Fairline Targa 47By Capt. Bill Pike
Once in a while, I forget what boating’s really about. I get all tangled up in a particular vessel’s construction, say, or her engineering. I crawl around on all fours for hours, exploring engine rooms, examining the wonders of electrical systems or hull-to-deck joints. Or I spend hours checking out the latest laminating techniques on plant tours. And although most of this stuff is interesting and instructive from the boat-test standpoint, I can’t help but think I’m sometimes failing to focus on what’s most important: whether or not the boat I’m sea trialing is fun to drive.
Of course, some of the vessels I test make falling prey to this phenomenon virtually impossible. More to the point, climbing behind the wheel of one of these babies and juicing the throttles is so darn pleasurable and exciting that, afterwards, recollections of simply driving the boat seem to transcend all other details and features. My recent test of Fairline’s Targa 47 performance cruiser is a case in point. Once I’d finished with the boat for the day and retired to my Miami Beach hotel room to examine and tweak the notes I’d taken, all I could think about was how much fun I’d had driving her around the coastal Atlantic all afternoon, four- to-six-footers be danged.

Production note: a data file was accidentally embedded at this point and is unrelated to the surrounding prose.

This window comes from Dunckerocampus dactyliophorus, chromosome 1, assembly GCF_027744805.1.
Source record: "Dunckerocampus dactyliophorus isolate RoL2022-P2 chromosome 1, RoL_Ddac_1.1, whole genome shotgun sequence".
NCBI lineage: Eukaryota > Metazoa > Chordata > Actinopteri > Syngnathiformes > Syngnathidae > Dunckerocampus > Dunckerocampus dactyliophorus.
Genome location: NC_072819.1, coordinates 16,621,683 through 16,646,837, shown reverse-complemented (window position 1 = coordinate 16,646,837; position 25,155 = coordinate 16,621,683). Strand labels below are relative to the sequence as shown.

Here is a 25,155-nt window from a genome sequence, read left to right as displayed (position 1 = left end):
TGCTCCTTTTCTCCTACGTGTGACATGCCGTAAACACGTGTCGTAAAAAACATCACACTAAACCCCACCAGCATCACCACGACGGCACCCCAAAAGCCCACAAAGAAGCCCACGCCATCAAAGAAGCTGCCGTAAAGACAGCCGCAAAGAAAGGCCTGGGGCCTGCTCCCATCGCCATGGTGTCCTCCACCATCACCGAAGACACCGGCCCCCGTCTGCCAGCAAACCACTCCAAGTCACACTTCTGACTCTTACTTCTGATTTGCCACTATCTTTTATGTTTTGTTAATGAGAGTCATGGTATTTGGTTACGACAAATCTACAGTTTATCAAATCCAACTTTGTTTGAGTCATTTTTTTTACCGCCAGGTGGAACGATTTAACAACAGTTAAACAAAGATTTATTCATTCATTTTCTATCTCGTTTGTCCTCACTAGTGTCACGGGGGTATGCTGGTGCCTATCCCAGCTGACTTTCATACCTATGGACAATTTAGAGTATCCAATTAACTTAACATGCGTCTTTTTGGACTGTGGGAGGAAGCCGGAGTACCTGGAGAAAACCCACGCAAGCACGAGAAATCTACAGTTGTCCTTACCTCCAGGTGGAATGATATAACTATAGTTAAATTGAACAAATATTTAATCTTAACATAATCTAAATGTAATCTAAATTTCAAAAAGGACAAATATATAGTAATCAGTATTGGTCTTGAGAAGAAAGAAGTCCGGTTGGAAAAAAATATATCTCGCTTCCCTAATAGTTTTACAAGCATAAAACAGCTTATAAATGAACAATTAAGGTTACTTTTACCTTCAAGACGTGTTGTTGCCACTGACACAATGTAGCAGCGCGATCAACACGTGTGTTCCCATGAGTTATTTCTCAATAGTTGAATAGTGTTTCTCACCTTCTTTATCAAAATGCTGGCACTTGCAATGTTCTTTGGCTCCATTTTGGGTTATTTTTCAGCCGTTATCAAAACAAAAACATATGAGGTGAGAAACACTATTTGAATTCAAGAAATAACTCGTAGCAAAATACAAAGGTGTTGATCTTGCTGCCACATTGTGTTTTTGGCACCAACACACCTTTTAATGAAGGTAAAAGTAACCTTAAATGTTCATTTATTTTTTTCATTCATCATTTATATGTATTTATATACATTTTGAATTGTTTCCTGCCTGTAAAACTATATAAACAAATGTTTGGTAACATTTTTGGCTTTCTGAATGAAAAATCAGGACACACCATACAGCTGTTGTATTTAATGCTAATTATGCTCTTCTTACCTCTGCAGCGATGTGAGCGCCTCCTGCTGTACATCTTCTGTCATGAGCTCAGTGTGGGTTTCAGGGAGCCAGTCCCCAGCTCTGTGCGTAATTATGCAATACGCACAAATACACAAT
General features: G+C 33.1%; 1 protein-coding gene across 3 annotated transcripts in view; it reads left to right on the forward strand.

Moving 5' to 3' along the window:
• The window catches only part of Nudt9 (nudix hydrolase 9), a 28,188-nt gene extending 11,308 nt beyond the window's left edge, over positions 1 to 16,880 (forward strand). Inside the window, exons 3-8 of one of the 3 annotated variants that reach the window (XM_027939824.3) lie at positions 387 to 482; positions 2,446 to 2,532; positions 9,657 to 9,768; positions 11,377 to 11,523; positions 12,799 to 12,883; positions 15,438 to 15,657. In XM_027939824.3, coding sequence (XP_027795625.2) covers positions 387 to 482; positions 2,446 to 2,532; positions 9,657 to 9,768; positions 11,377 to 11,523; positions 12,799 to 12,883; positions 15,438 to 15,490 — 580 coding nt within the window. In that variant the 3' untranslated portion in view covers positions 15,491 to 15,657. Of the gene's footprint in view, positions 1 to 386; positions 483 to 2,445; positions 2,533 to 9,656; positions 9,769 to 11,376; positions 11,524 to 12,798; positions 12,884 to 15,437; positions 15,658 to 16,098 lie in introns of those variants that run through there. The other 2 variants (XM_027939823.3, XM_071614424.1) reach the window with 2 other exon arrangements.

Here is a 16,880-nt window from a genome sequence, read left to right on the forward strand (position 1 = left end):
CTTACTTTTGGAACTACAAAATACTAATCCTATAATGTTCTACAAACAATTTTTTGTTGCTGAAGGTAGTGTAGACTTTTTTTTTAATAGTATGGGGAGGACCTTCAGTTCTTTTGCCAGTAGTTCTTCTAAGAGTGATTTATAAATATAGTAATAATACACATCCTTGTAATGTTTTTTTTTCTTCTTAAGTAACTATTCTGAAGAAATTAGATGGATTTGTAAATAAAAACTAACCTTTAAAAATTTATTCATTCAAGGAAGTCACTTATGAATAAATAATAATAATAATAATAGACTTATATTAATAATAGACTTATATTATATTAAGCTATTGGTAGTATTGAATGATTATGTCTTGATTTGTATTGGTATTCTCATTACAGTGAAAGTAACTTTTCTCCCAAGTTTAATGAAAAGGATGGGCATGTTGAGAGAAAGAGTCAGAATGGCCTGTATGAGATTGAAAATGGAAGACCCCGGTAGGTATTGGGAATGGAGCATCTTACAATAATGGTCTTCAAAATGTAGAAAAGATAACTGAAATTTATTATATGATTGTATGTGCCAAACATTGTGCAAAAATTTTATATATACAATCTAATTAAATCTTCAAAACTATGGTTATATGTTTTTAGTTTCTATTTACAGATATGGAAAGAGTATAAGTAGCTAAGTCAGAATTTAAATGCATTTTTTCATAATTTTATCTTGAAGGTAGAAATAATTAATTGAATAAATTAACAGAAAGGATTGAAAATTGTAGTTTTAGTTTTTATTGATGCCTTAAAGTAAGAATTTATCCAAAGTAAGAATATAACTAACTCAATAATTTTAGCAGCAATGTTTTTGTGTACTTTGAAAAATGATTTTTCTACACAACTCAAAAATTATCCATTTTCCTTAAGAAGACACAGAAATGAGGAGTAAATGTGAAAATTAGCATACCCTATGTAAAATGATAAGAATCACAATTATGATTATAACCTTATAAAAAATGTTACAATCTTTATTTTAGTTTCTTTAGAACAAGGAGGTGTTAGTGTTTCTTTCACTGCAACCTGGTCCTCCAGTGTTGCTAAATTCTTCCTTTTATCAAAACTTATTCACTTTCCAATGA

I’d begun the sea trial per usual with a tentative, conservative approach to using her ultra-responsive Volvo Penta electronic single-lever sticks, her quick-on-the-draw Lenco electric trim tabs, and her silky-smooth, power-assisted Teleflex SeaStar hydraulic steering. What happened next was not typical of all boat tests by a long shot, but it was sure big-time fun! Within minutes I was so sweetly acclimated to the way the 47 responded to her throttles, tabs, and rudders once she was up and running that I slowly, steadily, and joyfully poured on all the coal available, in this case a total of 960 metric horses or, if you want to get picky about engine specifications, 960 metric brake horsepower.